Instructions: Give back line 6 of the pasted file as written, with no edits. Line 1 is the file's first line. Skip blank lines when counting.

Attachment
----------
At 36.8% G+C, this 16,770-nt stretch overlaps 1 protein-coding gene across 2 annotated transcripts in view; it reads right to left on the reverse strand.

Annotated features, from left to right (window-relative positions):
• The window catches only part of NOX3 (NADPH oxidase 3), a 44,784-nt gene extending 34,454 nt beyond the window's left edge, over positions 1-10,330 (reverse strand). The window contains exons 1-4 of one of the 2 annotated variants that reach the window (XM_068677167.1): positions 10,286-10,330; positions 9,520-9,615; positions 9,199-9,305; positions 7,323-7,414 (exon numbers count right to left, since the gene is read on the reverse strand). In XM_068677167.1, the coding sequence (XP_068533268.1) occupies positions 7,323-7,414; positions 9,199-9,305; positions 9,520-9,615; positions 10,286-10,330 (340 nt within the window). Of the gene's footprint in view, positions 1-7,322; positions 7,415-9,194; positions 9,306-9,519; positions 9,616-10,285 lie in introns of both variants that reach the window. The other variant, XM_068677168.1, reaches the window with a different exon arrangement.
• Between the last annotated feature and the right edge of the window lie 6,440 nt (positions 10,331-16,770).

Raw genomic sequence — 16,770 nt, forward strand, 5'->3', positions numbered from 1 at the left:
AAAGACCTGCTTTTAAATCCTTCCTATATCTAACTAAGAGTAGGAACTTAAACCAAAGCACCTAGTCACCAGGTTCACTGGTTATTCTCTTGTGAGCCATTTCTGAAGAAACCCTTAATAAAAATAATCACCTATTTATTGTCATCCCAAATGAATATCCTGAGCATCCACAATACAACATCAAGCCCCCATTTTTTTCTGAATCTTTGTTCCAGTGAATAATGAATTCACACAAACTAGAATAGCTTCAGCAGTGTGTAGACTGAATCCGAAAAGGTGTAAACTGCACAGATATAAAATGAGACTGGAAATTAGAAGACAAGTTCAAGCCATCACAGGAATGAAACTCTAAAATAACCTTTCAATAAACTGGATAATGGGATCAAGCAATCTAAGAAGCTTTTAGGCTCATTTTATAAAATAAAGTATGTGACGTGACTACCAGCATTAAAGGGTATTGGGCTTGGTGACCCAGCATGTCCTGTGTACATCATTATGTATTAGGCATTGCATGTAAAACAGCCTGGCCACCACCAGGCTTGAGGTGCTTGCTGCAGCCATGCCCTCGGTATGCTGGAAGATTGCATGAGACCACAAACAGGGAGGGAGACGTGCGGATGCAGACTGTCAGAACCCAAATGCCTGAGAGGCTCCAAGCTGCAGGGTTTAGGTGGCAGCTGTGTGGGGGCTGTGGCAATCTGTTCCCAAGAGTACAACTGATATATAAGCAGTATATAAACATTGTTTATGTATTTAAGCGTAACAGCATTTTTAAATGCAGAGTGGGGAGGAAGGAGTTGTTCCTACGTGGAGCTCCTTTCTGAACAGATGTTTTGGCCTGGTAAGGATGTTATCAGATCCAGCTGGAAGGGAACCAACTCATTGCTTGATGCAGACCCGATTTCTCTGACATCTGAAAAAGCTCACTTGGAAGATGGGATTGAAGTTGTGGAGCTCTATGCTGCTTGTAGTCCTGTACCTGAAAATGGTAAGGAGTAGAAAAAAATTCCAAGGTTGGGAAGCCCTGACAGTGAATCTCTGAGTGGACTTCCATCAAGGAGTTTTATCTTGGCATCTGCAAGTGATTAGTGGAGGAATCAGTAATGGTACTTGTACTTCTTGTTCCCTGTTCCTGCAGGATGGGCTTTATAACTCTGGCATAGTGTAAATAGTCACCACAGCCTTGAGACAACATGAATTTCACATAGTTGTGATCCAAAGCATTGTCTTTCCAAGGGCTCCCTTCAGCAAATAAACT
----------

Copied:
AAAGACCTGCTTTTAAATCCTTCCTATATCTAACTAAGAGTAGGAACTTAAACCAAAGCACCTAGTCACCAGGTTCACTGGTTATTCTCTTGTGAGCCATTTCTGAAGAAACCCTTAATAAAAATAATCACCTATTTATTGTCATCCCAAATGAATATCCTGAGCATCCACAATACAACATCAAGCCCCCATTTTTTTCTGAATCTTTGTTCCAGTGAATAATGAATTCACACAAACTAGAATAGCTTCAGCAGTGTGTAGACTGAATCCGAAAAGGTGTAAACTGCACAGATATAAAATGAGACTGGAAATTAGAAGACAAGTTCAAGCCATCACAGGAATGAAACTCTAAAATAACCTTTCAATAAACTGGATAATGGGATCAAGCAATCTAAGAAGCTTTTAGGCTCATTTTATAAAATAAAGTATGTGACGTGACTACCAGCATTAAAGGGTATTGGGCTTGGTGACCCAGCATGTCCTGTGTACATCATTATGTATTAGGCATTGCATGTAAAACAGCCTGGCCACCACCAGGCTTGAGGTGCTTGCTGCAGCCATGCCCTCGGTATGCTGGAAGATTGCATGAGACCACAAACAGGGAGGGAGACGTGCGGATGCAGACTGTCAGAACCCAAATGCCTGAGAGGCTCCAAGCTGCAGGGTTTAGGTGGCAGCTGTGTGGGGGCTGTGGCAATCTGTTCCCAAGAGTACAACTGATATATAAGCAGTATATAAACATTGTTTATGTATTTAAGCGTAACAGCATTTTTAAATGCAGAGTGGGGAGGAAGGAGTTGTTCCTACGTGGAGCTCCTTTCTGAACAGATGTTTTGGCCTGGTAAGGATGTTATCAGATCCAGCTGGAAGGGAACCAACTCATTGCTTGATGCAGACCCGATTTCTCTGACATCTGAAAAAGCTCACTTGGAAGATGGGATTGAAGTTGTGGAGCTCTATGCTGCTTGTAGTCCTGTACCTGAAAATGGTAAGGAGTAGAAAAAAATTCCAAGGTTGGGAAGCCCTGACAGTGAATCTCTGAGTGGACTTCCATCAAGGAGTTTTATCTTGGCATCTGCAAGTGATTAGTGGAGGAATCAGTAATGGTACTTGTACTTCTTGTTCCCTGTTCCTGCAGGATGGGCTTTATAACTCTGGCATAGTGTAAATAGTCACCACAGCCTTGAGACAACATGAATTTCACATAGTTGTGATCCAAAGCATTGTCTTTCCAAGGGCTCCCTTCAGCAAATAAACT